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ZachariahDaMan

MCS to be demolished?!

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Coming soon, more parking in Corktown!

How man other empty historic buildings around downtown are there to be demoed?

Soon it will all be parking lots any way. Hurray! (sarcasm)

Sigh...Oh well...

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I hate to say it, but it might be time for the old girl to go. It really seems to be too far from downtown to be viable, and its creepy state of decay really gives Detroit a creepy vibe. I remember the first time I saw it from the highway, and it was shocking and disturbing (having never been in a city in as bad a shape as Detroit back then in the 80's).

Also, that comment in the article about using the depot as a shopping outlet??? :rofl: Turning a building that large into a shopping outlet might work in a fast growing area like Atlanta or Hong Kong, but not in Detroit.

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In a perfect world, the slumlord billionaire who owns it would properly secure and mouthball the building like what's done in so many other cities. Unlike so many of those owners, though, this man actually has the money where he doesn't need for this property to make money for him in the near-term future. He's even said, himself, that he's for its renovation instead of its demolition (if even his deeds have never backed those words up).

But, barring that, I must admit that the only other option, this time, is to put this thing out of its misery. A full renovation to return it to usage is out of the question. It'd be hard to fill 750,000 square feet of empty space in a single building in even a much healthier city. To do it in Detroit would be near impossible.

What gives me hope is that the owners spokesman said something very interesting, today, saying that they are considering a number of options to discuss with the city and made it quite clear that they may only tear part of it (probably the office tower) down. And, Council President Conyers despite her ridiculous idea of turning it into a shopping center also seems to be hinting at the fact that an option outside of demolition is possible.

If you want my opinion, I think they are doing this to scare him, and hopefully, he doesn't call their bluff. This thing is still very far from being brought down. Even under the best conditions this is still months off.

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I don't understand what is wrong with using the building for absolutely nothing. It needs no use, rather some form of maintenance and repair. You don't even have to heat it. I mentioned it elsewhere, but if you take the number of people who currently enter the structure without permission, multiply it by an admission fee of $5, you have enough money to put up plexiglas over windows on one whole side of the building. Even if you increased the admission fee to account for insurance, you'll still get plenty of visitors who want to see this place. I've heard hundreds (no exaggeration) of people say they've always wanted to see the structure, but the no trespassing signs are somewhat of a turnoff. Imagine if this place was open to the public, I'm positive even after insurance costs and other fees you can at least afford to mothball it and use it as an attraction until some great proposal comes way 20 years down the road. I know it's been said over and over on other sites, but if the people in Buffalo were able to save their terminal, I'm positive the resources exist in SE Michigan to do the same. If only the city can snatch away the property from Moroun and give it to a respectful group of preservationists and investors who will actually do something to maintain the building.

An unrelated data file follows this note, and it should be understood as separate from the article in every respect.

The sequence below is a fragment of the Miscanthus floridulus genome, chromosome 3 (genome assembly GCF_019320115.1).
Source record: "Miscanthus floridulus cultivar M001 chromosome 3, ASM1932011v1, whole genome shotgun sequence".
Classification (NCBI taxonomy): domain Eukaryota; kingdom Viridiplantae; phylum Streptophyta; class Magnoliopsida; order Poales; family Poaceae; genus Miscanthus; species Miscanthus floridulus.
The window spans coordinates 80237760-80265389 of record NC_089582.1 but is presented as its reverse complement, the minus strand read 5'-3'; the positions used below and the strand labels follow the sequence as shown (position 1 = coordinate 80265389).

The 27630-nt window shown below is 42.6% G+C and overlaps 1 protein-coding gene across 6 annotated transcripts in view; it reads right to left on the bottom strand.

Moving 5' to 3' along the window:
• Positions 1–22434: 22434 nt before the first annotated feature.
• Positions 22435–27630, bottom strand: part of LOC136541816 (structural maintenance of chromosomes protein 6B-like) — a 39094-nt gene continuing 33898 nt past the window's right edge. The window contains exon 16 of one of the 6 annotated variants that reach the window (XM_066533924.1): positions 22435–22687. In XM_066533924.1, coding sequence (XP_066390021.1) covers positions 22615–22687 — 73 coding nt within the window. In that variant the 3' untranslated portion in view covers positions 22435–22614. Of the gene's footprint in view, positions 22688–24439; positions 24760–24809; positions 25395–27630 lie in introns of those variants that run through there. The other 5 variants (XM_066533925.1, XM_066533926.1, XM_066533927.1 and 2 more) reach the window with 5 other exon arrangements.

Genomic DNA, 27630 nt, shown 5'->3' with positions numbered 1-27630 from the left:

Believe me, I'm economically convinced demolition is the best answer, but for once I'd like Detroit to take a value based approach. MCS does not have to exist as a shopping center, casino, or even another train station. I also don't buy the responses that it's a symbol of decay of the city. The fact that it gets so much attention is because it's interesting, and like nothing the public typically sees....this is a good thing. Really, the more Detroit demolishes, the less I think of it as a real city concerning the physical aspects.

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Is there a cost effective way to demo the tower with harming where the true beauty is in this building; the first few floors? I know people admire the height and massing of the tower, but everyone further examines what was known as the "Depot Esplanade" (the marble floors, limestone, etc.). With the bottom floors intact pieces could be in place if Detroit - or Corktown for that matter - were to ever comeback you could retrofit growth onto the MCS where the tower once stood.